Our diets have changed wildly in very little geological time. Europeans knew nothing of corn, peppers, tomatoes, common beans (Phaseolus vulgaris), Lima beans (P. lunatus), squash, potatoes and more before the Americas were discovered. So, it’s not as static as the article above presents. Quinoa, grown in Peru and the Pacific Northwest, is in Costco.

I do grow a large percentage of the food consumed here, vegetables, starches, some grains, root crops, fruits, etc. It takes a lot of work, and dedication. Over 400 varieties are juggled, not everything planted in a given year. Some years, the climate destroys certain crops. Other years, the same plants do great. Farmers need reliability. The current unstable climate trends are a real issue. Corn and soybeans are of particular concern, see USDA data
Diversity is not likely to solve unstable climate issues. One plans planting, culture and harvests based on expected conditions within “normal” boundaries and based on past weather data. Last year, 2020, almost all fruits were lost here due to climate, a first in my lifetime. Blueberries, Strawberries, apples, peaches, hardy kiwi, grapes, pears all broke dormancy two months early, due to a hot March (4+ weeks). Subfreezing, normal weather returned in April, killing off all fruit and flowers. A small planting of fall raspberries set fruit, but that was it. Was this a fluke? It’s all very challenging.


You really have to be able to delay gratification and tolerate frustration!

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Robert. Thanks for all the information. And you’ve prob saved my frustration of trying to grow achacho:). I have only 4 raised beds, so not much room for errors and then as spring progresses into summer all my neighbors trees leaf out and the shade increases.

“You really have to be able to delay gratification and tolerate frustration!” Oh yes! Words of a true gardener!:+1:

If you plant enough variety, something will do well. …mostly. Um… except the spring we had a tornado, which produced flat, sharp-edged hail which looked like flying saucers. The hail shredded everything and was my first incentive to making Kimchi; what am I gonna do with all this chopped up bok choy and nappa?!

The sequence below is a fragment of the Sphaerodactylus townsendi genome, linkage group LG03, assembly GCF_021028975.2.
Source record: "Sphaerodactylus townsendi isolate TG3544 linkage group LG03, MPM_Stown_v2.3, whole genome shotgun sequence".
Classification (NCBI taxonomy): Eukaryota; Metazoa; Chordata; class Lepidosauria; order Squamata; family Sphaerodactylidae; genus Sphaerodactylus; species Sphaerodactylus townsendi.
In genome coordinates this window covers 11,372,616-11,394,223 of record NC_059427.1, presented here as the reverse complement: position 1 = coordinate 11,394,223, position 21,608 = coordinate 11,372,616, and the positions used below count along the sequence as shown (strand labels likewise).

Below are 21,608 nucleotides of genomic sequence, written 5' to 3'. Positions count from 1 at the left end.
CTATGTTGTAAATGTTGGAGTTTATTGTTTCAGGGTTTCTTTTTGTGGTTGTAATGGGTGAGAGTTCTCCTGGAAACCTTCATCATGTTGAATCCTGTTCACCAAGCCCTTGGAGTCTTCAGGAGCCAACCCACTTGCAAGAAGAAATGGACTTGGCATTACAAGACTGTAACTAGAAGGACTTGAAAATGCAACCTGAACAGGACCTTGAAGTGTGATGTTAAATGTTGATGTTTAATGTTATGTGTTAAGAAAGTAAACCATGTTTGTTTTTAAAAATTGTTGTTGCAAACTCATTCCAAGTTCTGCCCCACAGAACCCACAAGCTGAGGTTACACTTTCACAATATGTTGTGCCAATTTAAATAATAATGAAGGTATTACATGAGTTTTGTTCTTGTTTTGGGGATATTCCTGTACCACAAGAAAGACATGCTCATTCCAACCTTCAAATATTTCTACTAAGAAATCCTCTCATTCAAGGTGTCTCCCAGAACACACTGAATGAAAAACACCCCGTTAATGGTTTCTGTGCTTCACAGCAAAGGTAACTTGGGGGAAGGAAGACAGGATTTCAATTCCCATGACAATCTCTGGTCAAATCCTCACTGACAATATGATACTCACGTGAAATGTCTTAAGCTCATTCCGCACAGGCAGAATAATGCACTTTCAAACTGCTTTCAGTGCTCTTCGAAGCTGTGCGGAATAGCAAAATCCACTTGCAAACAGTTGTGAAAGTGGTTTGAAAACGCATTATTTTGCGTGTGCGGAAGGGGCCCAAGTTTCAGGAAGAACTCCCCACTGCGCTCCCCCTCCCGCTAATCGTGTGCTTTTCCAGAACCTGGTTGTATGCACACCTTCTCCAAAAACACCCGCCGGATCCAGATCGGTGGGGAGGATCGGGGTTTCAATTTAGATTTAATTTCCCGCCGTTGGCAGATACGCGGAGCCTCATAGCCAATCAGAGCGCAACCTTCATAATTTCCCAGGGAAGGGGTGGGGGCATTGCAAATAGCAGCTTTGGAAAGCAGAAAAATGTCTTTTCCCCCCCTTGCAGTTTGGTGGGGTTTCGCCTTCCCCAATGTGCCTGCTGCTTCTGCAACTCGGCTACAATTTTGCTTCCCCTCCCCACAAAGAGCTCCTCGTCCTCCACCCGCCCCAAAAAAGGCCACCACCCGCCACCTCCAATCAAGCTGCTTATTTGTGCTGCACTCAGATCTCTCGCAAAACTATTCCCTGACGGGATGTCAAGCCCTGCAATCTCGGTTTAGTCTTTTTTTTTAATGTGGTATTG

Elsieb, glad to help! Gardening can be vexing enough, without plants having peculiar needs (troublemakers). Sounds like your limited sun, later in the year, would be better for other, more leafy things, like Swiss Chard, or lettuces.

I first grew Achocha when I was attending George Mason University and working in the greenhouse there. I planted Peruvian seed in the outdoor beds, around the greenhouse. My boss got quite irritated at the vines taking over everything and producing nothing by fall. Oh well, at least the Giant, 18 foot tall Peruvian (Choclo de Cuzco) corn was a hit.

Now, if I can just figure out how to keep the Wasabi plants happy during the summer. All winter, they look great in the greenhouse. When it gets hot, a slow spiral towards death, two varieties. Even if they’re moved outdoors to the shade, they’re in pain. Solutions keep popping into my head, followed by: “That’s a ridiculous amount of effort!” Followed by: “Is it?” With luck, these thoughts get replaced with the Addams Family theme song (original version).
Snap snap-neat
Snap snap-sweet
Snap snap-petite

Who said all that time, spent in front of the TV, as a child, was wasted? There were valuable coping skills being learned.

“Food is a pretty good prism through which to view humanity.”

― Jonathan Gold

Market stall in Lima
Credit: TXMX 2